Saturday, February 12, 2011

The Hospital's Hypocrite Oath, UPDATE

UPDATE: As of 1PM Mountain Time today (Monday, Feb. 14), the number of comments (on the Fox News site) related to this article has jumped to 1,549. The article has been recommended 997 times on Facebook.
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This is the original post that I put up earlier this morning:

It looked like just another sad, little story on the sidebar of news events this morning.

Until I clicked on the link and read the story .

First, the headline caught my attention, then the name of the city where it happened, then the story itself...and then the comments. At this point, there are over 627 comments listed and the number is rapidly climbing.

Some of the comments are good, kind, humane and compassionate. Some of them are not.

It should be noted that this story was reported by Fox News and appears on their website.

Ahem.

I left a comment there, too. And my comment included the words from Matthew 7:21: "Not everyone who says to Me, 'Lord, Lord,' will enter the kingdom of heaven, but only he who does the will of My Father who is in heaven."

No one will ever convince me that the staff in that emergency unit did what God expected them to do.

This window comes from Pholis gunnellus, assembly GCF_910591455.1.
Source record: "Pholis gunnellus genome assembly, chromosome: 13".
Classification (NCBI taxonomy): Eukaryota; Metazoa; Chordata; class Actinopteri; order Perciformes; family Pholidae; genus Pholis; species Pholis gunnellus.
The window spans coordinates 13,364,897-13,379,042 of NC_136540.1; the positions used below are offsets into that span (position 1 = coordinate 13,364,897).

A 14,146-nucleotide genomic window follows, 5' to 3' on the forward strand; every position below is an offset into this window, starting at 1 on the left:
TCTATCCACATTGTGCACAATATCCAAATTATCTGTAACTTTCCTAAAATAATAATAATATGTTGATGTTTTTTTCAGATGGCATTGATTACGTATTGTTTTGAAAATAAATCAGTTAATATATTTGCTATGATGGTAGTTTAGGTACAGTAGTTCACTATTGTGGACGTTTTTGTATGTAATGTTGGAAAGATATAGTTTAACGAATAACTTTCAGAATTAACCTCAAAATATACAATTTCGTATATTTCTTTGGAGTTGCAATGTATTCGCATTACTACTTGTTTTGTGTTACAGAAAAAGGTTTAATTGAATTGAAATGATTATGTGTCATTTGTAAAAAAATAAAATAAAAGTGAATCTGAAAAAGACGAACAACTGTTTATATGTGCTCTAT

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The Hippocratic Oath:

"I swear to fulfill, to the best of my ability and judgment, this covenant:
I will respect the hard-won scientific gains of those physicians in whose steps I walk, and gladly share such knowledge as is mine with those who are to follow.

I will apply, for the benefit of the sick, all measures [that] are required, avoiding those twin traps of overtreatment and therapeutic nihilism.

I will remember that there is art to medicine as well as science, and that warmth, sympathy, and understanding may outweigh the surgeon's knife or the chemist's drug.

I will not be ashamed to say "I know not," nor will I fail to call in my colleagues when the skills of another are needed for a patient's recovery.

I will respect the privacy of my patients, for their problems are not disclosed to me that the world may know. Most especially must I tread with care in matters of life and death. If it is given to me to save a life, all thanks. But it may also be within my power to take a life; this awesome responsibility must be faced with great humbleness and awareness of my own frailty. Above all, I must not play at God.

I will remember that I do not treat a fever chart, a cancerous growth, but a sick human being, whose illness may affect the person's family and economic stability. My responsibility includes these related problems, if I am to care adequately for the sick.

I will prevent disease whenever I can, for prevention is preferable to cure.

I will remember that I remain a member of society, with special obligations to all my fellow human beings, those sound of mind and body as well as the infirm.

If I do not violate this oath, may I enjoy life and art, respected while I live and remembered with affection thereafter. May I always act so as to preserve the finest traditions of my calling and may I long experience the joy of healing those who seek my help."

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